Grace is God’s divine and unmerited favor upon our lives, which brings to men and women salvation. While mercy is, from God’s point of view, the withholding of judgment, and because He withholds any judgment from the believer, you and I may continue enjoying God’s kindness and love for us every single moment of every single day.
Notice in the preceding verses that first God’s grace appears to all, then kindness, then the love of God, and then His mercy; in other words we have what I call a spiritual sandwich. First, God lays down a slice of divine grace that brings salvation; then, in the middle a big, thick portion of kindness seasoned with the love of God; and then it is topped off with a big, thick slice of His own special mercy. God has already accepted us into His household and given us a seating with Christ at the table of life. For dessert, God in Christ serves up a large helping of eternal life to go (to heaven), spoon-fed to us with the love of God. Then we may wash this all down with the sincere milk of the word, as we taste just how gracious our heavenly Father truly is to His beloved children.
Jesus said in Matthew 4:4, “Man shall not live by bread alone, but {man shall live} by every word that proceedeth out of the mouth of God.” Thus, God’s wonderful Word can be feasted on and savored in the heart of our hearts. The Word is called the bread of life (John 6:48), and wholesome words (I Timothy 6:3). Jeremiah confessed: “Thy words were found and I did eat them; and thy word was unto me the joy and rejoicing of mine heart” (Jeremiah 15:16).
When a believing soul puts his or her trust in God as their sufficiency in physical matters of life, God also fills to the full the true spiritual matters of the human heart. Jesus said in Matthew 5:6 “Blessed are they which do hunger and thirst after righteousness: for they shall be filled.” The quenching of our thirst and the true satisfaction from the cravings and hunger pangs of our soul for the fullness of life with God in Christ can and will become a reality that we may relish within our lives as we receive the gracious, nurturing Word of God that is symbolized in the Scriptures as milk.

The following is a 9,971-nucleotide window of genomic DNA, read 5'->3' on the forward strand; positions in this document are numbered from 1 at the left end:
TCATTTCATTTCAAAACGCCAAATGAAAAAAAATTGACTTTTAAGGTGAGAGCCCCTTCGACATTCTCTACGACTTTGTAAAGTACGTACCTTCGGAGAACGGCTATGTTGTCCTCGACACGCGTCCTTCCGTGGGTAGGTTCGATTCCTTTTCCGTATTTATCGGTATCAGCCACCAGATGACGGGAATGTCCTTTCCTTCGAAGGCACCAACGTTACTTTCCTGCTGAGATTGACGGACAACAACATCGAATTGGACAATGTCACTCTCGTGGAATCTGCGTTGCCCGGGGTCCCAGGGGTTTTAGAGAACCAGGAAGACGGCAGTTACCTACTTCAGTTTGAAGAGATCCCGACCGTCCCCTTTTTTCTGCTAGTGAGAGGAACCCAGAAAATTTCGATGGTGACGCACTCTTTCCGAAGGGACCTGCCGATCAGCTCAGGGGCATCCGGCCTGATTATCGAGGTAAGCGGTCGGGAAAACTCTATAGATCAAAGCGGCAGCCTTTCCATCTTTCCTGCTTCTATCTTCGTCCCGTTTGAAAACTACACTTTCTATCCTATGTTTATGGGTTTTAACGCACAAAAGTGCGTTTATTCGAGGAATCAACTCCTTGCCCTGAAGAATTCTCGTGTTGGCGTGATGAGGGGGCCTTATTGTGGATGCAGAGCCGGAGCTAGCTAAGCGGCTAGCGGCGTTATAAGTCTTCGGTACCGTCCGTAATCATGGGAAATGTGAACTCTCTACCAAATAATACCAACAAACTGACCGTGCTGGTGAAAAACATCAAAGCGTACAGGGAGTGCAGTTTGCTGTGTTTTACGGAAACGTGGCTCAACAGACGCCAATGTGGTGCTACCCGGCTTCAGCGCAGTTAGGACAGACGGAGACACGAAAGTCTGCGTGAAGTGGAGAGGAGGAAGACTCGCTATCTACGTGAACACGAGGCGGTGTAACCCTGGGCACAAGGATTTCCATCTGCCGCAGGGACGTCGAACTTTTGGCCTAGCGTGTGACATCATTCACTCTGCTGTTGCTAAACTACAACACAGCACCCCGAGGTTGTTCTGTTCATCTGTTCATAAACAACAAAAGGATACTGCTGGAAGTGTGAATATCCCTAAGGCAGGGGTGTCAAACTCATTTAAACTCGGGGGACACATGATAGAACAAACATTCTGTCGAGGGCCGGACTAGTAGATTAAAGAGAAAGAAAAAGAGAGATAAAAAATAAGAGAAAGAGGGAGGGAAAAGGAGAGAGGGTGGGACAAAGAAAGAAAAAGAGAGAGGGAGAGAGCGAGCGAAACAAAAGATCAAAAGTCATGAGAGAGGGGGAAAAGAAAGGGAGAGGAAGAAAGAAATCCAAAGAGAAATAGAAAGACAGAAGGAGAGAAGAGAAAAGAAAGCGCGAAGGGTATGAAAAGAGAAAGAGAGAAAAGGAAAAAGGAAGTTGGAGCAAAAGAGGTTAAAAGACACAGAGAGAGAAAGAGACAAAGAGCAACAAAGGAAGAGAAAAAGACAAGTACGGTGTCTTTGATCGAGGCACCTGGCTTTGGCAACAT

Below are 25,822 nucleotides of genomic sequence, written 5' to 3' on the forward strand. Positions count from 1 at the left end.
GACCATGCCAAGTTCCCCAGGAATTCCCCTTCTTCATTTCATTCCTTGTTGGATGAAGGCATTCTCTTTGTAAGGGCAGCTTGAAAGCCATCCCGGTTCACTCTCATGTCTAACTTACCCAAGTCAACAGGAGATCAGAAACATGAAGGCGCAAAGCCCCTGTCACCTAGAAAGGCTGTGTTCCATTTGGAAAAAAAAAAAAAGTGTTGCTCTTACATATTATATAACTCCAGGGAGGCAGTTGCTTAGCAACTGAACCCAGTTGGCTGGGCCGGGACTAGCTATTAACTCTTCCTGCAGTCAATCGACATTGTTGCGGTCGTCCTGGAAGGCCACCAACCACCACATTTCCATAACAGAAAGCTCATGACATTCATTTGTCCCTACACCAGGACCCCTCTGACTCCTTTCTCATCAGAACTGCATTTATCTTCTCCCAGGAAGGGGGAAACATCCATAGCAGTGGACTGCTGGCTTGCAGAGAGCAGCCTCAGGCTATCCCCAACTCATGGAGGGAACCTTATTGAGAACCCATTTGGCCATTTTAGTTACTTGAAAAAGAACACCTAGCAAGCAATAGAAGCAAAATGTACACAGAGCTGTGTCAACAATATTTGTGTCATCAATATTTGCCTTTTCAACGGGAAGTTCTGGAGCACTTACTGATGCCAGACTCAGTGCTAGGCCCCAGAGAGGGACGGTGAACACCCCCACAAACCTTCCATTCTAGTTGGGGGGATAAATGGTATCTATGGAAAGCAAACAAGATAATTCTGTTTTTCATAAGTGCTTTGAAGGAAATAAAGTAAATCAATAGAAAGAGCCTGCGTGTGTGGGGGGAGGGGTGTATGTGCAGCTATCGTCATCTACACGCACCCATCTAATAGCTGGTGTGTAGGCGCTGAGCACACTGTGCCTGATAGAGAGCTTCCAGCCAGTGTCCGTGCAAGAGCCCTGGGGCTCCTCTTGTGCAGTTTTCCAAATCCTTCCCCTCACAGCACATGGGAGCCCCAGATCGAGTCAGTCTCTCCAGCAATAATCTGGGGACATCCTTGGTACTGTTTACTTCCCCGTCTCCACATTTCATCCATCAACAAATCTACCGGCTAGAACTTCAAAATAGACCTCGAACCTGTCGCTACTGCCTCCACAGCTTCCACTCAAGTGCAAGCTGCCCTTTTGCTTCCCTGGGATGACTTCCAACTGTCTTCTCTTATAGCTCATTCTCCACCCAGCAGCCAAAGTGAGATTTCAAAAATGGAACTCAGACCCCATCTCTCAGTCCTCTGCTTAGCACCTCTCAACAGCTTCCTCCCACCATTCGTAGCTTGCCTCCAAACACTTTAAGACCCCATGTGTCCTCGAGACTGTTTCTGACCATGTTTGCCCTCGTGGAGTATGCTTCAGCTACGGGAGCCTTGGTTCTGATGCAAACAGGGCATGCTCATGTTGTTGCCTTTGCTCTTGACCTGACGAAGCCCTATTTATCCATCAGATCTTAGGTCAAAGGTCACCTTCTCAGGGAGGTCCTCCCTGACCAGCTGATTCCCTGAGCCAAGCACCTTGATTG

In Isaiah 55:1, the waters represent our eternal life; the wine represents our complete forgiveness of our sins, giving us daily gladness to enjoy life. The milk represents the wonderful Word of God. His Word is given to us so that we may grow and spiritually perceive how gracious the Lord truly is to us, and because of our benefactor, it is FREE. All we need to do is believe to receive, for with our believing, we are thanking the giver for the gift - this brings glory to God, to Christ, to us, and shows others that they are also welcomed to receive, and our just dessert will be served to us in heaven when the roll is called up yonder!

Jesus’ life was the most expensive offering ever given, costing him humiliation, torturous pain, anguish, rejection, crucifixion, and death before his being risen triumphantly, giving us today our eternal life ― freely.

On the glorious day that we accept Christ into our lives we receive spiritual blessings that enable us to stand on the foundation of Christ, and as well that day becomes our own spiritual birthday (for we become born again), genuinely becoming the children of God, generously without money and without cost.

We thank you for your prayers and support.

God Bless You!